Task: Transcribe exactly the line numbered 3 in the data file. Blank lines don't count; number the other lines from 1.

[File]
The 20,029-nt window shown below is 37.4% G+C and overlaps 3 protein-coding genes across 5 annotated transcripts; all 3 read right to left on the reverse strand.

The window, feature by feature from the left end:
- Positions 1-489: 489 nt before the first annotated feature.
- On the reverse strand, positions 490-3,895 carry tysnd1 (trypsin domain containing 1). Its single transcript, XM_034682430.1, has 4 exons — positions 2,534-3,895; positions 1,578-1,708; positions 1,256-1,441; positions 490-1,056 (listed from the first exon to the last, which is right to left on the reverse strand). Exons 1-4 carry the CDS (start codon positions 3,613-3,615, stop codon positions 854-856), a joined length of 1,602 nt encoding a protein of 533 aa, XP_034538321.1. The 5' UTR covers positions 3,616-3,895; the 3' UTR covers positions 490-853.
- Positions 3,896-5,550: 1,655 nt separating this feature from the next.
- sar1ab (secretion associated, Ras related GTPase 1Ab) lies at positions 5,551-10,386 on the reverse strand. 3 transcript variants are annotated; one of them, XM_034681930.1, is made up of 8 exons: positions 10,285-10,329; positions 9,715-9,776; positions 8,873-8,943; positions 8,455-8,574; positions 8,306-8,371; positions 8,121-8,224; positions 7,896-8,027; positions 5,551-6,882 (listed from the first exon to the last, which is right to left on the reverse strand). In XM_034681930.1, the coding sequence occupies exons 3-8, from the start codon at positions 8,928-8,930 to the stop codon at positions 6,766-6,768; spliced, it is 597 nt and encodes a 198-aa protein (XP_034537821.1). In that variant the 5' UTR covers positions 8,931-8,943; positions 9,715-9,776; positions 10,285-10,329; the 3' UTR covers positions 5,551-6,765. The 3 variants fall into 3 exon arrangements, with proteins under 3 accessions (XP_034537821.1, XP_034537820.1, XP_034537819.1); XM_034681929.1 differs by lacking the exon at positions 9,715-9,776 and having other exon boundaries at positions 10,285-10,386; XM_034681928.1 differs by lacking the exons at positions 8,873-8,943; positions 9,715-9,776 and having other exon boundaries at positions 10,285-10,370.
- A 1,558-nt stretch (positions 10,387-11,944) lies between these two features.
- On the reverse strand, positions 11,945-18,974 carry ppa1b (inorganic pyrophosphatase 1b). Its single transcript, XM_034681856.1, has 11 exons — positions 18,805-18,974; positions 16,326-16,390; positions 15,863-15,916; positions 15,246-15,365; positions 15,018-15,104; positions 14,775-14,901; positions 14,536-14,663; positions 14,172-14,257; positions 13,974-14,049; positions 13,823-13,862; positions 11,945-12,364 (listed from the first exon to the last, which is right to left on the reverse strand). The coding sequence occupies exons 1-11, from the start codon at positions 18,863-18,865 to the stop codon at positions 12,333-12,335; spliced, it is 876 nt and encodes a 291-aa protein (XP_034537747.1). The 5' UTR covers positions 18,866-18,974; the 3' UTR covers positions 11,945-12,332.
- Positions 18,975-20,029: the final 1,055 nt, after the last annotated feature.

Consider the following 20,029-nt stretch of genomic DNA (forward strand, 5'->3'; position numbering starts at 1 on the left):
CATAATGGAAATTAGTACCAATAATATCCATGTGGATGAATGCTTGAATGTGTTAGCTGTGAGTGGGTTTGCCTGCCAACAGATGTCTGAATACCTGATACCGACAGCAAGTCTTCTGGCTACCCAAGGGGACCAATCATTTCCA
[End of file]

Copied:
- Positions 1-489: 489 nt before the first annotated feature.